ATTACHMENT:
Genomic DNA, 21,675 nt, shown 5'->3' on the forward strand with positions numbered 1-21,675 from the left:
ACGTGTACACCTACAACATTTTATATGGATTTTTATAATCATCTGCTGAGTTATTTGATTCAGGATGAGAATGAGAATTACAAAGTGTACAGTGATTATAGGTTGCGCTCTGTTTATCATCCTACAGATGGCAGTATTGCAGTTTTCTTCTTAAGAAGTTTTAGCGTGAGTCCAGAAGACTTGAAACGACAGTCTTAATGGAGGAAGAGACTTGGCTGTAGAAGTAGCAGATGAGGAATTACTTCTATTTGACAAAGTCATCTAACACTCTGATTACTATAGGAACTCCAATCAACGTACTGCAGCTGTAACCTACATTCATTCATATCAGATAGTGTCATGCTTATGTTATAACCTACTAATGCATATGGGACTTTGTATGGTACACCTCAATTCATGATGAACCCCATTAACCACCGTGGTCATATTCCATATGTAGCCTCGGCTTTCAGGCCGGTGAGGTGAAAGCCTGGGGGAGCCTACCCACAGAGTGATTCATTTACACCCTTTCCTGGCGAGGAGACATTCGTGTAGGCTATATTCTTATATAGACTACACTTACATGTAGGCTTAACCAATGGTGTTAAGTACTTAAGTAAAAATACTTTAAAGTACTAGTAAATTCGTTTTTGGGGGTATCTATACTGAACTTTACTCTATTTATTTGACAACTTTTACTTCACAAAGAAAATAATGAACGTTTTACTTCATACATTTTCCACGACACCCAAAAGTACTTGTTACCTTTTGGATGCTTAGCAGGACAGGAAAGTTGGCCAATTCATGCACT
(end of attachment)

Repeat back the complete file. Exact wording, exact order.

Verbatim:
Genomic DNA, 21,675 nt, shown 5'->3' on the forward strand with positions numbered 1-21,675 from the left:
ACGTGTACACCTACAACATTTTATATGGATTTTTATAATCATCTGCTGAGTTATTTGATTCAGGATGAGAATGAGAATTACAAAGTGTACAGTGATTATAGGTTGCGCTCTGTTTATCATCCTACAGATGGCAGTATTGCAGTTTTCTTCTTAAGAAGTTTTAGCGTGAGTCCAGAAGACTTGAAACGACAGTCTTAATGGAGGAAGAGACTTGGCTGTAGAAGTAGCAGATGAGGAATTACTTCTATTTGACAAAGTCATCTAACACTCTGATTACTATAGGAACTCCAATCAACGTACTGCAGCTGTAACCTACATTCATTCATATCAGATAGTGTCATGCTTATGTTATAACCTACTAATGCATATGGGACTTTGTATGGTACACCTCAATTCATGATGAACCCCATTAACCACCGTGGTCATATTCCATATGTAGCCTCGGCTTTCAGGCCGGTGAGGTGAAAGCCTGGGGGAGCCTACCCACAGAGTGATTCATTTACACCCTTTCCTGGCGAGGAGACATTCGTGTAGGCTATATTCTTATATAGACTACACTTACATGTAGGCTTAACCAATGGTGTTAAGTACTTAAGTAAAAATACTTTAAAGTACTAGTAAATTCGTTTTTGGGGGTATCTATACTGAACTTTACTCTATTTATTTGACAACTTTTACTTCACAAAGAAAATAATGAACGTTTTACTTCATACATTTTCCACGACACCCAAAAGTACTTGTTACCTTTTGGATGCTTAGCAGGACAGGAAAGTTGGCCAATTCATGCACT